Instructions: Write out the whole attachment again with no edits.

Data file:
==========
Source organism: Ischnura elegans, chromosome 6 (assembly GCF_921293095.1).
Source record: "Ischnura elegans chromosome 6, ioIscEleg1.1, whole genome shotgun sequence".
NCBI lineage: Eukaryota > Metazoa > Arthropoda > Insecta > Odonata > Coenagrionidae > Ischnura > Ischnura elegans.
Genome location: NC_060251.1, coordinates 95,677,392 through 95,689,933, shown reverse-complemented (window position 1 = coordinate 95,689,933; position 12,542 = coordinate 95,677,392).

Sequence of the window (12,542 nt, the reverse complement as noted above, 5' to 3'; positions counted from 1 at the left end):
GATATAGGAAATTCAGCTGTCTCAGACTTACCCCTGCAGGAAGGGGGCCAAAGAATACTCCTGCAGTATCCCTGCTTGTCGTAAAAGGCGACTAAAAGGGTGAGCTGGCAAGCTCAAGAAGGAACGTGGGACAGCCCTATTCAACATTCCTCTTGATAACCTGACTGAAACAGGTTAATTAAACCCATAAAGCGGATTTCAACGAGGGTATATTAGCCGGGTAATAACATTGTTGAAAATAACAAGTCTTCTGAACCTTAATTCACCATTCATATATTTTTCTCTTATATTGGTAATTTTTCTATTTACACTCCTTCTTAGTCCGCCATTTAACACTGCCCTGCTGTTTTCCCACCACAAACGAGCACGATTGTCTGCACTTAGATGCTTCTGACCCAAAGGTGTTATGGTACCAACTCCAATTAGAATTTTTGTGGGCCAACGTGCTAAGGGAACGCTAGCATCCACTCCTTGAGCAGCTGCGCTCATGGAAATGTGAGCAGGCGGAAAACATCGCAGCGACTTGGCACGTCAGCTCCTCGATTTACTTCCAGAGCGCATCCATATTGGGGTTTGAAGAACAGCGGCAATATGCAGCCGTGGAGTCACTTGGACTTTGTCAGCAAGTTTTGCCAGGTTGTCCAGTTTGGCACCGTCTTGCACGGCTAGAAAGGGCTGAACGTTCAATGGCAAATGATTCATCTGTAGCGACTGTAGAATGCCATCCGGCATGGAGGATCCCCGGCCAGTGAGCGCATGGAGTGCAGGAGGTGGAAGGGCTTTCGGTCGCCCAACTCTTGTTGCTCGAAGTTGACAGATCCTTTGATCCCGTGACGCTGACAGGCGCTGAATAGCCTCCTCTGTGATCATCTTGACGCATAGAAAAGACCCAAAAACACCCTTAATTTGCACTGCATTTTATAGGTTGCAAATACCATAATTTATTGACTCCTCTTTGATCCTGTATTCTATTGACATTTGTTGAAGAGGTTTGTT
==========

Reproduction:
Source organism: Ischnura elegans, chromosome 6 (assembly GCF_921293095.1).
Source record: "Ischnura elegans chromosome 6, ioIscEleg1.1, whole genome shotgun sequence".
NCBI lineage: Eukaryota > Metazoa > Arthropoda > Insecta > Odonata > Coenagrionidae > Ischnura > Ischnura elegans.
Genome location: NC_060251.1, coordinates 95,677,392 through 95,689,933, shown reverse-complemented (window position 1 = coordinate 95,689,933; position 12,542 = coordinate 95,677,392).

Sequence of the window (12,542 nt, the reverse complement as noted above, 5' to 3'; positions counted from 1 at the left end):
GATATAGGAAATTCAGCTGTCTCAGACTTACCCCTGCAGGAAGGGGGCCAAAGAATACTCCTGCAGTATCCCTGCTTGTCGTAAAAGGCGACTAAAAGGGTGAGCTGGCAAGCTCAAGAAGGAACGTGGGACAGCCCTATTCAACATTCCTCTTGATAACCTGACTGAAACAGGTTAATTAAACCCATAAAGCGGATTTCAACGAGGGTATATTAGCCGGGTAATAACATTGTTGAAAATAACAAGTCTTCTGAACCTTAATTCACCATTCATATATTTTTCTCTTATATTGGTAATTTTTCTATTTACACTCCTTCTTAGTCCGCCATTTAACACTGCCCTGCTGTTTTCCCACCACAAACGAGCACGATTGTCTGCACTTAGATGCTTCTGACCCAAAGGTGTTATGGTACCAACTCCAATTAGAATTTTTGTGGGCCAACGTGCTAAGGGAACGCTAGCATCCACTCCTTGAGCAGCTGCGCTCATGGAAATGTGAGCAGGCGGAAAACATCGCAGCGACTTGGCACGTCAGCTCCTCGATTTACTTCCAGAGCGCATCCATATTGGGGTTTGAAGAACAGCGGCAATATGCAGCCGTGGAGTCACTTGGACTTTGTCAGCAAGTTTTGCCAGGTTGTCCAGTTTGGCACCGTCTTGCACGGCTAGAAAGGGCTGAACGTTCAATGGCAAATGATTCATCTGTAGCGACTGTAGAATGCCATCCGGCATGGAGGATCCCCGGCCAGTGAGCGCATGGAGTGCAGGAGGTGGAAGGGCTTTCGGTCGCCCAACTCTTGTTGCTCGAAGTTGACAGATCCTTTGATCCCGTGACGCTGACAGGCGCTGAATAGCCTCCTCTGTGATCATCTTGACGCATAGAAAAGACCCAAAAACACCCTTAATTTGCACTGCATTTTATAGGTTGCAAATACCATAATTTATTGACTCCTCTTTGATCCTGTATTCTATTGACATTTGTTGAAGAGGTTTGTT